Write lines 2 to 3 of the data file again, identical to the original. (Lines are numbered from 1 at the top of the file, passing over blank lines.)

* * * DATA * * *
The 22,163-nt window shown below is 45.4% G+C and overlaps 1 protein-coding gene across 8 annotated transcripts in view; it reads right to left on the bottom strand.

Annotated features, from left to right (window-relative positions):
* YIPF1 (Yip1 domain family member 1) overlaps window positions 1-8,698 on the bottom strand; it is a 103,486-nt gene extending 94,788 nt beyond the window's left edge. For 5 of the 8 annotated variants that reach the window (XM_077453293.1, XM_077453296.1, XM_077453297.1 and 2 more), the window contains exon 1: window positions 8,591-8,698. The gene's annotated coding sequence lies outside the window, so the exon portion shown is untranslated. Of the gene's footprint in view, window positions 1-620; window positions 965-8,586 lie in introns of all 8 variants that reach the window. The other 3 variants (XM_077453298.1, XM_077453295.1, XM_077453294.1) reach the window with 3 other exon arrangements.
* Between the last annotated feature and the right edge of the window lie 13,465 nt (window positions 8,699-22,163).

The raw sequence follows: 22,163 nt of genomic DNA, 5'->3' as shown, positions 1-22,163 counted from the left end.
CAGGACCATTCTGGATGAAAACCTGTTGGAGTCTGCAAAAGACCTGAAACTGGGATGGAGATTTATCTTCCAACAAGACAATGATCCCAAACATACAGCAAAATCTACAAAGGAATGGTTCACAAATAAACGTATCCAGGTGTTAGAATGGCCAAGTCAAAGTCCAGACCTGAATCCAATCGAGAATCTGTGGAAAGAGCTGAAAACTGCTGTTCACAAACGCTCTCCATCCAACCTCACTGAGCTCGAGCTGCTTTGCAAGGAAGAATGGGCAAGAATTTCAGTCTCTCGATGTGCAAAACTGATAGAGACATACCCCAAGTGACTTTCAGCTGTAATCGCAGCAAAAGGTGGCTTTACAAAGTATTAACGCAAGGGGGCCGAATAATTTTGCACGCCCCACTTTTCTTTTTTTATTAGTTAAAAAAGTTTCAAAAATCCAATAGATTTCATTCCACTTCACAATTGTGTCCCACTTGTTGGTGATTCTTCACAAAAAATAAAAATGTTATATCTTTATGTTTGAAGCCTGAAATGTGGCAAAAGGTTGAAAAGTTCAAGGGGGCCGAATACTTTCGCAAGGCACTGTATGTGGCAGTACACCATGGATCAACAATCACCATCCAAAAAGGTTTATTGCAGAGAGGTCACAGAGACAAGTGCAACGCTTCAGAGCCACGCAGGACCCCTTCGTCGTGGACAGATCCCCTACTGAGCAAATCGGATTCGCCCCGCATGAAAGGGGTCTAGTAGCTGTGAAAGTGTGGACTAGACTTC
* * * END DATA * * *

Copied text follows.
Annotated features, from left to right (window-relative positions):
* YIPF1 (Yip1 domain family member 1) overlaps window positions 1-8,698 on the bottom strand; it is a 103,486-nt gene extending 94,788 nt beyond the window's left edge. For 5 of the 8 annotated variants that reach the window (XM_077453293.1, XM_077453296.1, XM_077453297.1 and 2 more), the window contains exon 1: window positions 8,591-8,698. The gene's annotated coding sequence lies outside the window, so the exon portion shown is untranslated. Of the gene's footprint in view, window positions 1-620; window positions 965-8,586 lie in introns of all 8 variants that reach the window. The other 3 variants (XM_077453298.1, XM_077453295.1, XM_077453294.1) reach the window with 3 other exon arrangements.